There's something larger going on here. The socioeconomic wedge effect generated by unpaid internships is emblematic of the kind of vicious cream-skimming cycle standard in contemporary neo-social Darwinistic America. For all its bluster, vim and aimless vigor, the Occupy Wall Street movement posed a real danger to every politician by flailing toward a sense that the system was definitely, without a doubt, catastrophically broken, even if the breakpoint wasn't exactly clear. With an emphasis on the plain criminality of U.S. income and wealth inequality, the scrubs of Zuccotti shouted in the ear of the sleeping giant, i.e., the absurdly large 90% of America that owns a scant 23.3% of all wealth, i.e., a fucking pittance.[6] [7]

Scholarly works by reputable experts who study this sort of horrifying thing can corroborate plenty of dismal facts if you wish. For example, socioeconomic mobility is substantially easier to achieve in those damned socialist Euro nations than in the U.S. of A., or that real wages for all but the top earners have flat lined or dropped since the 1970s. [8] [9]

These are shitty things about our country. We are not playing a fair game and those who claim we are need to stop kidding themselves. Fundamentally, the manifestation of inequality within internships and internships' reproduction and exacerbation of inequality springs from a powerful subterranean current driven by a wealth distribution gone completely sideways.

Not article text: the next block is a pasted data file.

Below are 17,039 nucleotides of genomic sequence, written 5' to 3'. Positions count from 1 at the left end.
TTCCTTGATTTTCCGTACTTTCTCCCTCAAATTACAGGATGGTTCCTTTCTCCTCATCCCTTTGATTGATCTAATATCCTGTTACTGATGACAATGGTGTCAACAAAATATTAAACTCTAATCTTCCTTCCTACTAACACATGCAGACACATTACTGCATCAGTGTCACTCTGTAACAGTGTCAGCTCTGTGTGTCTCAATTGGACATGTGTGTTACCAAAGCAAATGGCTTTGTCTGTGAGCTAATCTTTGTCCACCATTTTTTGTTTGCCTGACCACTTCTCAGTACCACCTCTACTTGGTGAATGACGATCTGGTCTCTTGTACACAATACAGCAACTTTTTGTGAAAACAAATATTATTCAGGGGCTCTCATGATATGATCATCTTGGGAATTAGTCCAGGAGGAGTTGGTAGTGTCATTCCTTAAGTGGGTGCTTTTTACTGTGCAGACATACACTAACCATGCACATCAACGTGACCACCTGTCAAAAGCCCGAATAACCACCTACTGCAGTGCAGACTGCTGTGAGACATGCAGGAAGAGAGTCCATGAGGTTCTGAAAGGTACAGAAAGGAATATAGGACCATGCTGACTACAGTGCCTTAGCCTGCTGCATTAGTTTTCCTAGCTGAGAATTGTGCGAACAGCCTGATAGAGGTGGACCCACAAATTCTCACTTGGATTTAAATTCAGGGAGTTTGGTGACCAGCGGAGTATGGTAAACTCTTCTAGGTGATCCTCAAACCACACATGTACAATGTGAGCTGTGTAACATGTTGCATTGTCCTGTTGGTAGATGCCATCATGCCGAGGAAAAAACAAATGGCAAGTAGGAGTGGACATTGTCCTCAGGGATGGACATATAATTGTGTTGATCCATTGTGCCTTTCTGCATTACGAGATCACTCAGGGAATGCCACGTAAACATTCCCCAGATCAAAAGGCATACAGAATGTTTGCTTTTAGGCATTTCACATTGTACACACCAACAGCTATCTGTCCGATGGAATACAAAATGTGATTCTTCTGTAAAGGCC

The narrative of unpaid internships has played out in newspapers written and read by middle- to upper-class families. Appropriately, then, the papers reflect that cohort's anxieties. The anxieties are entirely reasonable, but they are indicative of privilege most Americans do not have. Still issues surrounding unpaid internships twine with problems in America at large when we put it in perspective as an outgrowth of the topsy-turvy state of current affairs affecting us all. Our ineffectively fettered market economy is throwing funhouse reflections of the American Dream back at us. Instead of hammering the bendy mirror flat, we’re fumbling dumbly at our elongated necks and running the numbers on outpatient cosmetic surgery.

We ought to shy away from solving the first-order cause (unpaid internships, outmoded labor laws, and exploitative corporations), peer past the second-order cause (bar-raising at every level, professional and academic), and dig deep until we hit upon the root of the issue. Cut the roots; kill the tree; save the unpaid intern.


[1] Interestingly, olives do not contain pimentos until a machine stuffs one in.

[2] See S. Greenhouse's NYT piece, “The Unpaid Intern, Legal or Not.”

[3] ..., zilch, nada.

[4] Only in airports.

[5] That the Times hands out a good deal of unpaid internships itself is just another entry in my Bullshit of Bullshits, All Is Bullshit** folder. This is an actual, physical folder of mine that I keep in my room alongside other important documents like my birth certificate and a letter I wrote to future-me in 5th grade. The folder is an enormous folder.

[5] **If you didn't get it, that's an Ecclesiastes reference. Appreciate me.

[6] Dan Ariely and Michael Norton, “Building a Better America – One Wealth Quintile at a Time.”

[7] OWS deserves credit for pushing important questions, even if the movement appeared constitutionally opposed to concrete proposals as though 'answers' are something that only The Man does. The 99% vs. 1% paradigm is an enduring OWS artifact. And though income inequality is visibly awful, wealth distribution tends toward the tragic. Wealth is a stronger assurance of economic security so if/when shit hits the fan, you lose your job, you need to pay tuition, etc., wealth helps you weather that storm. With negligible or negative net worth, millions of Americans have no choice but to lead their lives strung from paycheck to paycheck.

[8] Joseph Stiglitz, "Equal Opportunity, Our National Myth."

[9] Dylan Matthews, “Wages Aren't Stagnating, They're Plummeting.”